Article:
“The reality is that the FEC (the Federal Elections Commission), the IRS and the Department of Justice are not enforcing the laws on the books and if they would enforce the laws on the books, a number of the issues that …would go away or at least would be more manageable.” 

Fortunately, guidelines for oversight and enforcement practices equal to the critical tasks of monitoring campaign finance money and investigating and enforcing regulations are in place in several states that serve as models. Those guidelines include:

  • Establish a single, independent agency responsible for oversight and enforcement of both chambers of legislature
  • Mandate random audits of percentage of campaign disclosures by state Boards of Elections
  • Mandate specific audits in cases of suspicious activity by Boards of Elections
  • Vest oversight agencies with investigative authority
  • Give oversight agencies the power to assess meaningful penalties
  • Give oversight agencies authority to recommend that criminal charges be pursued by the Attorney General

Small-donor, publicly financed elections

Small-donor, publicly funded elections are viewed by advocates as a direct way to shift the influence of money from mega-donors to individual voters and broaden the field of candidates who run for office to include those without substantial personal wealth or a network of established mega-donors.

The system of public funded elections that has evolved in New York City over the past two decades, offers a “proven blueprint for success”. The key elements of the NYC model are:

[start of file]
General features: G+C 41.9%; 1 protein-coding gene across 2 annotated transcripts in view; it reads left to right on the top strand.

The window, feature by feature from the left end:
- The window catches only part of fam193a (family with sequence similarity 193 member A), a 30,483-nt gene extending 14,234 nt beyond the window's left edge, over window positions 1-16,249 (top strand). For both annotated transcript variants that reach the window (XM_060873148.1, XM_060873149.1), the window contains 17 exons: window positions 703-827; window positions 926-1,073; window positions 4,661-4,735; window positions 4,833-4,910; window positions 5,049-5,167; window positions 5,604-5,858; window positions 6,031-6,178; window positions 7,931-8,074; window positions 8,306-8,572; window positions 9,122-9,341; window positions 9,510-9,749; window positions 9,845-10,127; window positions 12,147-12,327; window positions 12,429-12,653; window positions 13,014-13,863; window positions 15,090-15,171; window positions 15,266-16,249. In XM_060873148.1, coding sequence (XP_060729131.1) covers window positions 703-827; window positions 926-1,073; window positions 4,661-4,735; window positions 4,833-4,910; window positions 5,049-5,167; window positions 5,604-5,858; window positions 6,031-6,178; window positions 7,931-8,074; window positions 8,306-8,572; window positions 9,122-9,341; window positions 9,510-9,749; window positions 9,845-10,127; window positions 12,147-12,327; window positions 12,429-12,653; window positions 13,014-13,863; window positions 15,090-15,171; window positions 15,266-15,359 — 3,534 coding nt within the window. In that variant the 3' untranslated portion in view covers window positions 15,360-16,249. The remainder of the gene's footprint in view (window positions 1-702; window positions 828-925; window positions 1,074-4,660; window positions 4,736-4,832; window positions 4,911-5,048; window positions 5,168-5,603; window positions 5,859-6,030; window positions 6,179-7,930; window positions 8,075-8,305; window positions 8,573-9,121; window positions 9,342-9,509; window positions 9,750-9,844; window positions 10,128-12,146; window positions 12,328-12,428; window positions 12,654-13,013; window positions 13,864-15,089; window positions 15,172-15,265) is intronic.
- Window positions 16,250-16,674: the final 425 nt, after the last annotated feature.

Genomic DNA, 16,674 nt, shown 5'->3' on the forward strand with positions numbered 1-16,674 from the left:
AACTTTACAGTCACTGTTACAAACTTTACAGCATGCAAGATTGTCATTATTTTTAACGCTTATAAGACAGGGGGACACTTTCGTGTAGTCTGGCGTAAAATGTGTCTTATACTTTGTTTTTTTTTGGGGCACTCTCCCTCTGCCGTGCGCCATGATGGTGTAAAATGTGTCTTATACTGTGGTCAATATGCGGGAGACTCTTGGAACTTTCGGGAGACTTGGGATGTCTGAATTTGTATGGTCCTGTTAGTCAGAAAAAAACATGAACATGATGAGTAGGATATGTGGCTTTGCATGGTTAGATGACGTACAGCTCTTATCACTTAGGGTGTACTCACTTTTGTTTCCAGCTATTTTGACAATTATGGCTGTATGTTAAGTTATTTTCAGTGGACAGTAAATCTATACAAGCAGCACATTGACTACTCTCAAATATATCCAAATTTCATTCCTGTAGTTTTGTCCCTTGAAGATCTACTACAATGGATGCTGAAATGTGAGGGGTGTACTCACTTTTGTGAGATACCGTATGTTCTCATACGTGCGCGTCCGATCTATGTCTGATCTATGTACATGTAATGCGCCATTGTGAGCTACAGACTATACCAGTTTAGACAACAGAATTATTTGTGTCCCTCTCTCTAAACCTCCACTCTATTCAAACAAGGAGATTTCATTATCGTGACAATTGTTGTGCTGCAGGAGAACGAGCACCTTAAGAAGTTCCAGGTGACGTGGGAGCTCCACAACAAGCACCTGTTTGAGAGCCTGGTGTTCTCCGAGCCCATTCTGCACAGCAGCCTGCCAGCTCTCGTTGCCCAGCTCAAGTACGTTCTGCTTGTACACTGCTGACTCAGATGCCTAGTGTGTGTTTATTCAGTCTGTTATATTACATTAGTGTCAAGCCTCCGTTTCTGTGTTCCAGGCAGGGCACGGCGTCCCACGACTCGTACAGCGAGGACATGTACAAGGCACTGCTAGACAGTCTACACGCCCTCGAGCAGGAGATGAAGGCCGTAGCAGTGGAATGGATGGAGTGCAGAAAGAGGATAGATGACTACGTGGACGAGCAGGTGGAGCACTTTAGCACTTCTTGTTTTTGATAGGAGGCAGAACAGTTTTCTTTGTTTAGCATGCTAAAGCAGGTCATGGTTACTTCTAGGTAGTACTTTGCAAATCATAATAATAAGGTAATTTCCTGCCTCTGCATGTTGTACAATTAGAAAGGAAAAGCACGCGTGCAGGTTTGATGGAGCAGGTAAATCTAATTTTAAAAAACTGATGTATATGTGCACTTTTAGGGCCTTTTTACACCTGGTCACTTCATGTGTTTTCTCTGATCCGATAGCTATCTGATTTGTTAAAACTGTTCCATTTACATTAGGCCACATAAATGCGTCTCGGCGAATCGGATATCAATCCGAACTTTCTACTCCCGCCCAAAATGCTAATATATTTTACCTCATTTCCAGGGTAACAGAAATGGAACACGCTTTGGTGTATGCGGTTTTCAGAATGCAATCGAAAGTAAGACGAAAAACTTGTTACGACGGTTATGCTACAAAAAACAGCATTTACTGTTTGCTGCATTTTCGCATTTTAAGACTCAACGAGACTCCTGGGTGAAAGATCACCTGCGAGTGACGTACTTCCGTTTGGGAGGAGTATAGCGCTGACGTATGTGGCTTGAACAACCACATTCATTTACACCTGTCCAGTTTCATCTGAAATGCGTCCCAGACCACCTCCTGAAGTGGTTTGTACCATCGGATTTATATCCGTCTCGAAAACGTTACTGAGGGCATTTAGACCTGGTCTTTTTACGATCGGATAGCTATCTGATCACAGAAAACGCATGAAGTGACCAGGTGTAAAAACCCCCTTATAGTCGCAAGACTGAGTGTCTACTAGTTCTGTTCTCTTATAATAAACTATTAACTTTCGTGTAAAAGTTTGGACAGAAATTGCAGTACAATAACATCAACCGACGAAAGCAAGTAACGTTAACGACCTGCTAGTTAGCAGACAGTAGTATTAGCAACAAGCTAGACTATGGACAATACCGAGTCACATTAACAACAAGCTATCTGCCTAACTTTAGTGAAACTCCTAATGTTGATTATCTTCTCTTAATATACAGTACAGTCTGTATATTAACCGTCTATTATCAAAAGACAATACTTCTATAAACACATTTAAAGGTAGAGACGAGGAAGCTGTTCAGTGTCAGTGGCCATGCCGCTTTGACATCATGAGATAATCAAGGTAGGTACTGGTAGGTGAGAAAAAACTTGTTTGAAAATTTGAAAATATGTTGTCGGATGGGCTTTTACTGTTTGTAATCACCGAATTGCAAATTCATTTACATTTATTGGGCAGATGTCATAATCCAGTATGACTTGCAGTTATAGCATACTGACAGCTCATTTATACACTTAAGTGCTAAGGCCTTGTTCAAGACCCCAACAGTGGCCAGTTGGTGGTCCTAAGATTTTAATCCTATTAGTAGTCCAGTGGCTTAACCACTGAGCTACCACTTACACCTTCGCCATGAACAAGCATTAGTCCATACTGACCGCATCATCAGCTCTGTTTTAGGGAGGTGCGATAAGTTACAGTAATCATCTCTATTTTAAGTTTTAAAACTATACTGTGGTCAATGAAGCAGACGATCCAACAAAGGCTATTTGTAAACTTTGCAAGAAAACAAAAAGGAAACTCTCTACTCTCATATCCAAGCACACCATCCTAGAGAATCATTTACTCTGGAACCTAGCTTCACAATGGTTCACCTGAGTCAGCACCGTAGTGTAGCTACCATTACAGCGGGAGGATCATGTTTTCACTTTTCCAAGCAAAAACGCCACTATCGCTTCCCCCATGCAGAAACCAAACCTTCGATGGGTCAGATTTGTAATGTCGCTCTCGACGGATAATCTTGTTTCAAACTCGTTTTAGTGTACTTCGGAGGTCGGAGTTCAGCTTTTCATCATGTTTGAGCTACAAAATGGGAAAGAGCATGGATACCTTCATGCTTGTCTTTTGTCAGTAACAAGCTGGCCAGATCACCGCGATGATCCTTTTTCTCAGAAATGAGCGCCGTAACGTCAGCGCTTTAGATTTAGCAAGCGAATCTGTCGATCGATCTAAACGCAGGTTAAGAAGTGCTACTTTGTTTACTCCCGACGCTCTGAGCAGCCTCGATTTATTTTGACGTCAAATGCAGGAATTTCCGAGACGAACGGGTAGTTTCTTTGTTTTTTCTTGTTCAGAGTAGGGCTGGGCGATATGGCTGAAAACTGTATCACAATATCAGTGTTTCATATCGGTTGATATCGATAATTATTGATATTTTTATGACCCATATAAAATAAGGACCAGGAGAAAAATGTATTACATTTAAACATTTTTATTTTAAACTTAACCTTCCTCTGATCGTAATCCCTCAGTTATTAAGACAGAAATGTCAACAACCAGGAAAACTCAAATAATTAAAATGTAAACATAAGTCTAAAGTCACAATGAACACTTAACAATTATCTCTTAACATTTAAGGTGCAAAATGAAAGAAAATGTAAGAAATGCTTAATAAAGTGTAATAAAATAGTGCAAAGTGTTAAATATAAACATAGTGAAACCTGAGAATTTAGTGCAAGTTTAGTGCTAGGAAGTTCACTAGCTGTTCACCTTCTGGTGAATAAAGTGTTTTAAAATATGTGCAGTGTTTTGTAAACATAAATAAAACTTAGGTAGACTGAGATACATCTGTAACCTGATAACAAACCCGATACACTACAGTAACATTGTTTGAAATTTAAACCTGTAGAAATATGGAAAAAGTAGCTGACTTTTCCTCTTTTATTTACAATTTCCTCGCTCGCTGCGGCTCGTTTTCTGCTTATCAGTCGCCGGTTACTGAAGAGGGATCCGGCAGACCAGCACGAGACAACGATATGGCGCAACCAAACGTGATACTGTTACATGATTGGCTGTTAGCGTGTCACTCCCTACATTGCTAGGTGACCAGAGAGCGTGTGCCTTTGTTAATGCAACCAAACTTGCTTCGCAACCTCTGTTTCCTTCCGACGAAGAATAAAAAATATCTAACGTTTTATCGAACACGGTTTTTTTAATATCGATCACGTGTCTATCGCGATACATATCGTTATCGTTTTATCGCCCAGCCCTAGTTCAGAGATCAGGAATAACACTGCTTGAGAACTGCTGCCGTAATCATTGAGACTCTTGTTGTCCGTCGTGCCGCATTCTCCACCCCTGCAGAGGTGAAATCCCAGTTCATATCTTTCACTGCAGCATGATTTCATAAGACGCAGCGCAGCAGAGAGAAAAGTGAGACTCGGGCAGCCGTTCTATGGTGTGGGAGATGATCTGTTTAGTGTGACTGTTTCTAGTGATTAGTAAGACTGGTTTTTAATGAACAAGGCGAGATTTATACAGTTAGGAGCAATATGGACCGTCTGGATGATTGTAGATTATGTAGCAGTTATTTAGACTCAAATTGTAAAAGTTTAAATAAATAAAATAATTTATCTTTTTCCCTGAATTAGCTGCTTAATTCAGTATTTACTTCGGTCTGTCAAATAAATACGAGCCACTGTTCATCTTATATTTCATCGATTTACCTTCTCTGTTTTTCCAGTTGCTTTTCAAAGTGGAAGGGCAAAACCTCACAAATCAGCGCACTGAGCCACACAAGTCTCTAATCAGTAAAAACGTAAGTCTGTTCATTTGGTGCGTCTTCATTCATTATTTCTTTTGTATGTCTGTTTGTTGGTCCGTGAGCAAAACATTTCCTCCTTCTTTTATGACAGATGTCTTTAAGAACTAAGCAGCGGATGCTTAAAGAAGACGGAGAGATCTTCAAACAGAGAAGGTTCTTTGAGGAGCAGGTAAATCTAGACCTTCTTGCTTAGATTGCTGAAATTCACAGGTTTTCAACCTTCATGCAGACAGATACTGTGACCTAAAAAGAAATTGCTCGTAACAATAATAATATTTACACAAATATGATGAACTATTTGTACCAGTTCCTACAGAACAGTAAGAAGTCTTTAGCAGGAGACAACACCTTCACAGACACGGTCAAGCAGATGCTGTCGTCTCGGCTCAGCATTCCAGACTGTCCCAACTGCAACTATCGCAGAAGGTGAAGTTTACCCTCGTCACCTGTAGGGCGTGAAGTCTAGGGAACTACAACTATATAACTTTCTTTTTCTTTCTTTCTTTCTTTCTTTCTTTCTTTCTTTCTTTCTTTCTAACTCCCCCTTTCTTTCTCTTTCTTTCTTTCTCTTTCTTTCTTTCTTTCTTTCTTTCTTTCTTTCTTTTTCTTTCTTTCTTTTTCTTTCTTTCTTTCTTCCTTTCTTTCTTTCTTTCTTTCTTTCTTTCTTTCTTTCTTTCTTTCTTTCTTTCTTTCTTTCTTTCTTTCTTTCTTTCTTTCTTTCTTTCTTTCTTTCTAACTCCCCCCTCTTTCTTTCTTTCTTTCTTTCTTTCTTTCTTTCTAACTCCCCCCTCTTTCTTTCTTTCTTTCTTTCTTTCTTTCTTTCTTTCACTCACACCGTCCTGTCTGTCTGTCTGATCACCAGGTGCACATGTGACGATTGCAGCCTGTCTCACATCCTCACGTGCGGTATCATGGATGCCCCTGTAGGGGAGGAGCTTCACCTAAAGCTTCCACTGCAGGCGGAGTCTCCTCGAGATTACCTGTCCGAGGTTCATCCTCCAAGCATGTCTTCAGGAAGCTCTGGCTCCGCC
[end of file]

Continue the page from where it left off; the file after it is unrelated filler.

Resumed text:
• A distinctive, small- donor, multiple match system
    Provides a matching ratio for small donor contributions ($175 or less), that is greater than 1:1 and applies the largest matching ratio to the lowest matchable amount.
  • Eligibility criteria
    Must meet a “qualifying threshold” based on small-donor donations ($175 or less) only. Donations over $175 do not count toward the qualifying threshold.
  • Voluntary expenditure limits
    Candidates opting into the system agree to expenditure limits set by the program.
  • Accurate and timely disclosure requirements
    Both participating and non-participating candidates must file frequent, timely disclosure statements  that are available to the public.

Click here for more information about Actions on the State level.

SuperPAC. A political action committee that makes unlimited independent expenditures that are not coordinated with any candidate or party. SuperPACs run ads, send mail or communicate in other ways with messages that may advocate the election or defeat of a particular candidate. There are no limits or restrictions on the sources of funds or on the amounts of SuperPAC expenditures. However, both PACs and Super PACs are required to file timely financial reports with the FEC that include the names and amounts from donors above a base level (generally $200), along with the amounts of their expenditure.

The Federal Election Commission (FEC)

The Federal Election Commission was created in 1974 by amendments to the Federal Election Campaign Act of 1971.  It was created to enforce the Federal Election Campaign Act and currently is responsible for administering, enforcing, defending and interpreting the FECA  The President appoints the 6 members of the commission, who require confirmation by the Senate.  An independent Inspector General's Office was created in 1989 and reports to the Commission and to Congress.